Art-Stop » Italian painting » Painting "Mona Lisa (La Gioconda)", Leonardo da Vinci, 1503 - Description, Meaning and Analysis

Painting "Mona Lisa (La Gioconda)", Leonardo da Vinci, 1503 - Description, Meaning and Analysis

Mona Lisa (La Gioconda) - Leonardo da Vinci. 1503-1505. Wood, oil. 77 x 53 cm

"Mona Lisa" is the great Leonardo da Vinci’s most famous work, created supposedly in 1501-05, with Lisa Gherardini, the wife of a silk merchant named Francesco del Giocondo, posed for him.

Although this portrait was written simply to order, he actually occupied an exclusive place in the soul of the artist. This can be easily understood considering the numerous references to the painting in the Leonardo’s “Treatise on Painting” and his notes.

Even though a lot of time was spent on the painting, it is still believed to remain incomplete. Nevertheless, the critics marked the striking naturalness and threading look of Mona Lisa. The hydration of her eyes, the naturalness of her skin, and the accurate transmission of eyelashes could not leave anyone indifferent to this verily great work.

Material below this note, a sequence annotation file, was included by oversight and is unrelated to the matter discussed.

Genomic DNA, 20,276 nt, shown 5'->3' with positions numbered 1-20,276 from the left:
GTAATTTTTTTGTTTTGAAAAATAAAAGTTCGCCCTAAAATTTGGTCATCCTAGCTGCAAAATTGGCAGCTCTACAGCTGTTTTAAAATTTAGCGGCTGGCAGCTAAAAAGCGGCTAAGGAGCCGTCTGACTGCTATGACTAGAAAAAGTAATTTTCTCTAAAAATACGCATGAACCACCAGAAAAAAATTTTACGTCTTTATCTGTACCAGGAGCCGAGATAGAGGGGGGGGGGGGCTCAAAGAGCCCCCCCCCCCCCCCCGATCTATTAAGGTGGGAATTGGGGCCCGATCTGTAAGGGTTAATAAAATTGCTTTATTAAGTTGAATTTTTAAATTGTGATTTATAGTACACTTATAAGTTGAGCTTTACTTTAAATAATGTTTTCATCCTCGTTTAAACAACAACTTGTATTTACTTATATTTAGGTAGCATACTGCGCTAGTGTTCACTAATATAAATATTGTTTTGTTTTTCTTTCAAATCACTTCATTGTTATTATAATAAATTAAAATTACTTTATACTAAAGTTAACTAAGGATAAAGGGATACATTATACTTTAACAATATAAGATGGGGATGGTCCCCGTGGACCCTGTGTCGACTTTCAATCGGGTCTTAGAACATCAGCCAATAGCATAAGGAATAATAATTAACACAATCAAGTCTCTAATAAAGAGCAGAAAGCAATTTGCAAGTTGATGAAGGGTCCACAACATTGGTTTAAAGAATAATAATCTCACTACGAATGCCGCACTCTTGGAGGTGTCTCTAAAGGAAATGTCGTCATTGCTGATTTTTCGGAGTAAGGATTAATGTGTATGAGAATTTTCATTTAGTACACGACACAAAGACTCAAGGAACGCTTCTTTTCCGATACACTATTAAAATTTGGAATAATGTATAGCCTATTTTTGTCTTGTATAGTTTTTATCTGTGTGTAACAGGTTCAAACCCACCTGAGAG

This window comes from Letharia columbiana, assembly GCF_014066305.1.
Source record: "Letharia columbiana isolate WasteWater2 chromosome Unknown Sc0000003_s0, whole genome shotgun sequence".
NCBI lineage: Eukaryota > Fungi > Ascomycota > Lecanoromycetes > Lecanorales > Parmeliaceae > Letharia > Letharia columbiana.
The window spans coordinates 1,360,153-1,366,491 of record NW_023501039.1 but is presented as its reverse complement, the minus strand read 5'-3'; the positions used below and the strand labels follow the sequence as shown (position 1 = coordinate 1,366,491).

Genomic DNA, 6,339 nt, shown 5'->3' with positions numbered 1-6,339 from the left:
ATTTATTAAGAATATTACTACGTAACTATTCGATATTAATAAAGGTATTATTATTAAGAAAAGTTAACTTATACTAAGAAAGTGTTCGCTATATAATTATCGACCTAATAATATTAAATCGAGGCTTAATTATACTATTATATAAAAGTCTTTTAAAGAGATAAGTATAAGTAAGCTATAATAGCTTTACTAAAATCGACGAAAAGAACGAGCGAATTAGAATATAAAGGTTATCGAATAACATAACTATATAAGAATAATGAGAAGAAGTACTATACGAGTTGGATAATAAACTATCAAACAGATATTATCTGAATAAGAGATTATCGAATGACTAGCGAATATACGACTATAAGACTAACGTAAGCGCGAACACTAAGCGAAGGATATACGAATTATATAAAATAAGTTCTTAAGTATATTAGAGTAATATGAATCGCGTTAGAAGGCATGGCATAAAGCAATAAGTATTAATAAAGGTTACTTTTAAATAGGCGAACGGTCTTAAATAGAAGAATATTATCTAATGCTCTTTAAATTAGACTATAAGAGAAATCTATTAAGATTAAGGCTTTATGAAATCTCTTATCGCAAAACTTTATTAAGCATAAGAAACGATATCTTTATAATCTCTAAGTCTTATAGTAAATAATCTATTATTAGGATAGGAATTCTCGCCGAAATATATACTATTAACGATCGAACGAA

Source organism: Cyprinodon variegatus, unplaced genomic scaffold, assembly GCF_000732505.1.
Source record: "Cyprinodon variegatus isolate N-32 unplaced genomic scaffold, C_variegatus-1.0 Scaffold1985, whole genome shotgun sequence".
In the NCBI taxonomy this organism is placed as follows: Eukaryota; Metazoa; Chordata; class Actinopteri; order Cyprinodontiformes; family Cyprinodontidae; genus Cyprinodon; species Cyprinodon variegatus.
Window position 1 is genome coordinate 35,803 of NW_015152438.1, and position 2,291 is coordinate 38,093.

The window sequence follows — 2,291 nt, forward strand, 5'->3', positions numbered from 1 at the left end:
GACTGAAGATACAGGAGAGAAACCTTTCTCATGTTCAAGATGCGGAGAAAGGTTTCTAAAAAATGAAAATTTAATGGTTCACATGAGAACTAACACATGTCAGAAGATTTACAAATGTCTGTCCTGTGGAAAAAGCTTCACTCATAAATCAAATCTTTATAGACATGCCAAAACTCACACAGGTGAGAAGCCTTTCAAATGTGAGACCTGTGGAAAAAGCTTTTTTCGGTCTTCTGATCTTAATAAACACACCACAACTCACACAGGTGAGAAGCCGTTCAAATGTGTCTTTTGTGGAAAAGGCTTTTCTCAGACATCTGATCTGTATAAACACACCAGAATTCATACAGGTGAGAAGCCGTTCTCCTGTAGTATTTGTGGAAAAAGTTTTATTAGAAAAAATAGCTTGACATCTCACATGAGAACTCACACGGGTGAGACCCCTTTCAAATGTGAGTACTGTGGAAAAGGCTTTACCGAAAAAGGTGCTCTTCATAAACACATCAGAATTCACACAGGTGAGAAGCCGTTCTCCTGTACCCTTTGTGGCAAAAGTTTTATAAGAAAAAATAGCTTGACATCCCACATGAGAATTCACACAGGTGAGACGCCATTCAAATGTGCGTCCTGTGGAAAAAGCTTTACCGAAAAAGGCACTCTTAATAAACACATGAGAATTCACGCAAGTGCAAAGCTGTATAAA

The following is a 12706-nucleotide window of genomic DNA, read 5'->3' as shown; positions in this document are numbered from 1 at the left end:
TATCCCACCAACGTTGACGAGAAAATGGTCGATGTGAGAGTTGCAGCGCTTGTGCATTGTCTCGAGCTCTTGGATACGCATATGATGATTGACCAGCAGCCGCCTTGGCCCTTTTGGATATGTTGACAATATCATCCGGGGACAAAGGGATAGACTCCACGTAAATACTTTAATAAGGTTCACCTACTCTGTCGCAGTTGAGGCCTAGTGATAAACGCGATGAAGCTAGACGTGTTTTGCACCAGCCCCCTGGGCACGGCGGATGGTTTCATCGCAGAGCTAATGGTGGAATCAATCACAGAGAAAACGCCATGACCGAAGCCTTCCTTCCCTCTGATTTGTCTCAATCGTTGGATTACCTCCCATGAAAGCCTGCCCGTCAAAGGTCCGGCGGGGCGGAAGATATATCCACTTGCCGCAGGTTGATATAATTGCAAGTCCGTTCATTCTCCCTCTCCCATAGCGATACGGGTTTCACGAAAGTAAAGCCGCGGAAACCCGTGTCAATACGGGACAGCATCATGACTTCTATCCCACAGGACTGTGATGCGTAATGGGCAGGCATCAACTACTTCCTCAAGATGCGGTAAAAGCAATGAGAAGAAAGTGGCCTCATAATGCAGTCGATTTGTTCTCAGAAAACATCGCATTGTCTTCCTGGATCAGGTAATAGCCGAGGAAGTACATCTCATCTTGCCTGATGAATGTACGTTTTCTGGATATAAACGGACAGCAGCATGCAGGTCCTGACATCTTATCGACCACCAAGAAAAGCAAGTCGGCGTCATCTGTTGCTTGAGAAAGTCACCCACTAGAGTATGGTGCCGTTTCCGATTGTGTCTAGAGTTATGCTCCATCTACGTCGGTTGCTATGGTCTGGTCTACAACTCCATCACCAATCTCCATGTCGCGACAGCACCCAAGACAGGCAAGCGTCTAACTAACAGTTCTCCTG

When taking a closer look at the bend of the girl’s neck, one is about to feel her pulse. The propitiation and grace of the pose depict all the subtlety of the Gioconda, emphasizing its unique beauty.

As Giorgio Vasari, the author of Leonardo’s biography, wrote: “da Vinci managed to achieve the famous, mysterious half-smile because, while writing the portrait, the girl was being entertained by the lyre, songs, and even invited jesters who did their best to maintain her high spirits.” But, most probably, this was only his personal guess or exaggeration since there is no exact evidence of that.

The model’s identity also caused controversy and different speculations for a long time. But, thanks to indirect evidence, namely the mention in the margins of the folio belonging to Agostino Vespucci, referring to the portrait of Lisa Gherardini, we can certainly conclude that it is she who is depicted in the painting.

The scientists from the University of Heidelberg who studied these notes managed to verify same, because Vespucci was personally acquainted with the artist. The painting was ordered by her husband in honor of the birth of their second son.
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